The release of the Franco-American bestseller "French children do not spit food" has opened to the world the "secret" principles of national education and interaction between parents and children. The main difference between French families-the birth of a child does not make the baby the center of the universe. From now on, not so much the parents how much the baby itself needs to get used to and adapt to existing family norms. For example, among the main commandments, which children are taught from the cradle (and it's not a metaphor) — the ability to perceive the failure. This is as important a step in development as the training of sleep or regular medical examination. French children realize early: there are other people in the world and these people have needs that are no less important than their own. At the age of two to four years, all mothers teach the child important — to wait. Thus parents lay in his understanding of time. This principle, according to French mom, faster will make the child a person, not a capricious semi-God, to whom everything is permitted. The word "wait", not threat or irritation, is part of the usual parent lexicon. French children are tested for durability with the help of a "marshmallow test". Children are not allowed to eat a favorite treat to "go-ahead" parent. With the test, children learn to abstract from the desired. Willpower is not the strength of a child's character, but the work of his imagination or the ability to come up with a creative way to distract.
Another important feature: French families must observe certain rituals of eating. Children are taught to eat leisurely, carefully, observing all the norms of etiquette. To punish children at the table (leave without sweet or interrupt lunch) no one will — will patiently correct and resemble, as need to do correctly. From four months to old, everyone eats at the same time. The schedule in the families is: eight in the morning, then 12.00, 16.00 and finally 20.00. Also from an early age children are taught to eat food in a certain sequence: appetizer, main and dessert. According to UNICEF, 90 per cent of French adults eat lunch or dinner with their parents several times a week.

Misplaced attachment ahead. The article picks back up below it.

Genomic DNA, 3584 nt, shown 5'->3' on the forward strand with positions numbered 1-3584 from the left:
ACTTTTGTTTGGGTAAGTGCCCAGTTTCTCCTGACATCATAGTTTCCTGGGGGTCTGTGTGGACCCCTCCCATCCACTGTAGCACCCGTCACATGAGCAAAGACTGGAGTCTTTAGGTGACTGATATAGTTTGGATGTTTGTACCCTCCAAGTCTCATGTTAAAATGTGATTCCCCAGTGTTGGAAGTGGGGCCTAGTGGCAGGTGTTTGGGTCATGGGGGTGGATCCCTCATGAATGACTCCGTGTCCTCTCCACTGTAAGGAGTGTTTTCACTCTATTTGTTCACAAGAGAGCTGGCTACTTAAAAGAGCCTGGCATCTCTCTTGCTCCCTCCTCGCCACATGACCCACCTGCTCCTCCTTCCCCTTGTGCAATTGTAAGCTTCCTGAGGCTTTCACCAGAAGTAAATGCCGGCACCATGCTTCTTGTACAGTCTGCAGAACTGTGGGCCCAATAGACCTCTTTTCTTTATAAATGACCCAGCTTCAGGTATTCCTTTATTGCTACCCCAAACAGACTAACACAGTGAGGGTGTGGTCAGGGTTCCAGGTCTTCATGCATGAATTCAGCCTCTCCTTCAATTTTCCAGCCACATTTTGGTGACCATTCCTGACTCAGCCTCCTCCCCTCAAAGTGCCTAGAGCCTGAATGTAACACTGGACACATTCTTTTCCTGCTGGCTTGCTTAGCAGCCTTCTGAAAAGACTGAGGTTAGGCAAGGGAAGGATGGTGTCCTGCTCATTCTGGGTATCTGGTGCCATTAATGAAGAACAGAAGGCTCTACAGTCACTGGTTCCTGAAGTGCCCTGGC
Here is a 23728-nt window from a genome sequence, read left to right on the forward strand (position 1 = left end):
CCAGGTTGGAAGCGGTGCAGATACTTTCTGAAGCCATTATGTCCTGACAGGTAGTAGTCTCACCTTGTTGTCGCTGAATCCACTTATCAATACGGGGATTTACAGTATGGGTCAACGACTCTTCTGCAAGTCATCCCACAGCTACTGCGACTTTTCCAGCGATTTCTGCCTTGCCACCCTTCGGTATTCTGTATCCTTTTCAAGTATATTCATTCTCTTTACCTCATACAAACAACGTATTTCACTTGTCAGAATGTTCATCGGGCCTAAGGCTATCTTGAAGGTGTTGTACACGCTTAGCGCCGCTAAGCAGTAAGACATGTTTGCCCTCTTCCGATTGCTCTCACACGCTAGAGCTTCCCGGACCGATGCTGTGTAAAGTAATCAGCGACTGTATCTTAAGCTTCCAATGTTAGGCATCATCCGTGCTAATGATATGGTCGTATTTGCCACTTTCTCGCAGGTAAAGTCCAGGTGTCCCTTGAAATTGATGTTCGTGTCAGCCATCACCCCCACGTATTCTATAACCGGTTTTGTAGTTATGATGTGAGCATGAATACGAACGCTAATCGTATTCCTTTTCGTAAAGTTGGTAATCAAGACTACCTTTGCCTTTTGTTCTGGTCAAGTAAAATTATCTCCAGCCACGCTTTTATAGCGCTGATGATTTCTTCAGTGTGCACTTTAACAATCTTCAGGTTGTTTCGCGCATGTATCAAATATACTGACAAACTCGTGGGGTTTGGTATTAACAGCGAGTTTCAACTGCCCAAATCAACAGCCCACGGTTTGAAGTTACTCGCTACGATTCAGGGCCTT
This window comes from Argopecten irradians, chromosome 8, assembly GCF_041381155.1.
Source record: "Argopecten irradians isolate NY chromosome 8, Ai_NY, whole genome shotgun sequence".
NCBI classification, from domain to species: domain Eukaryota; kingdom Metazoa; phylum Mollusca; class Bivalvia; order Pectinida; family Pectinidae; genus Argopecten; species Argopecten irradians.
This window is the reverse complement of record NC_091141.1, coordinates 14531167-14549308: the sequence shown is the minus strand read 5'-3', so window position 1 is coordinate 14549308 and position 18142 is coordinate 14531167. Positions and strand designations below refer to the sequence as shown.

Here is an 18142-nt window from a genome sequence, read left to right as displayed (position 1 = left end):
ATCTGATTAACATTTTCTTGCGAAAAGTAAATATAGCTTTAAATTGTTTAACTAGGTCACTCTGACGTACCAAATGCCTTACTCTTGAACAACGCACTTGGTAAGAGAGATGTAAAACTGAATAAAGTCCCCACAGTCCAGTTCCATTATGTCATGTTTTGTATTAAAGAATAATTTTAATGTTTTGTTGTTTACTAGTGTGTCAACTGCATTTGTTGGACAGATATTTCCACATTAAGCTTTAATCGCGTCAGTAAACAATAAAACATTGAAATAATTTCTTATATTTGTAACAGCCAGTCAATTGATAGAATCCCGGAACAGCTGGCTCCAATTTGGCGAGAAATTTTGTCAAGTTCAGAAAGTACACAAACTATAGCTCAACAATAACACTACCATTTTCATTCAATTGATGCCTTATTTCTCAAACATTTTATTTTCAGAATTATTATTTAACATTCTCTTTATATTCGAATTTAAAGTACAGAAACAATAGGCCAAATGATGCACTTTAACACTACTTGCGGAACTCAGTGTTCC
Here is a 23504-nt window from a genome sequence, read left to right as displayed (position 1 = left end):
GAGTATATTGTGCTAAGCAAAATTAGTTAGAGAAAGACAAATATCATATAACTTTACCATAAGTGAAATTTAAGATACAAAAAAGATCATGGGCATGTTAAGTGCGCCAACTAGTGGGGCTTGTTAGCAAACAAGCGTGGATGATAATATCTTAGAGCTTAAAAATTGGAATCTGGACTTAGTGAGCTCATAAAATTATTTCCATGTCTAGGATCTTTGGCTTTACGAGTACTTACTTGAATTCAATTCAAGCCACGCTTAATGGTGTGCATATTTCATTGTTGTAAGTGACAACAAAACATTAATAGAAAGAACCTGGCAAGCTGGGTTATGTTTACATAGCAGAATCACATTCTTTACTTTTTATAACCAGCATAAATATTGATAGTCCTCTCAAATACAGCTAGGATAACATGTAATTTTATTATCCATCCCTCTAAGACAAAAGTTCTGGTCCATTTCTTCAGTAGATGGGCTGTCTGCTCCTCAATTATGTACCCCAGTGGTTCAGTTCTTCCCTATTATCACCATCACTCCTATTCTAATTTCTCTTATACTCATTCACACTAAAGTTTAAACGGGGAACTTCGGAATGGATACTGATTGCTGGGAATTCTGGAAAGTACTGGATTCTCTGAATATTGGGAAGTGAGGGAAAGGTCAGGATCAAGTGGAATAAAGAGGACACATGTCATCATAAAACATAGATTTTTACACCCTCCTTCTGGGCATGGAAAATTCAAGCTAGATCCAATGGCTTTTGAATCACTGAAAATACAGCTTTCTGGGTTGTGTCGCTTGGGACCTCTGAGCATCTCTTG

French women go to work usually three months after the birth of a child, absolutely of their own free will, and not because of financial need. The figures are relentless: 91% of local spouses believe that the most harmonious marriage — the one in which both work. The relationship of husband and wife is the most important topic. After all, when the children, in the end, will leave their home, we can not allow the family to break up. Another secret of family well-being in French is a clear division of responsibilities. For example, every Saturday dad walks in the Park with children; daily checks lessons and performs a specific duty in the house, say, preparing Breakfast or washing dishes immediately after meals.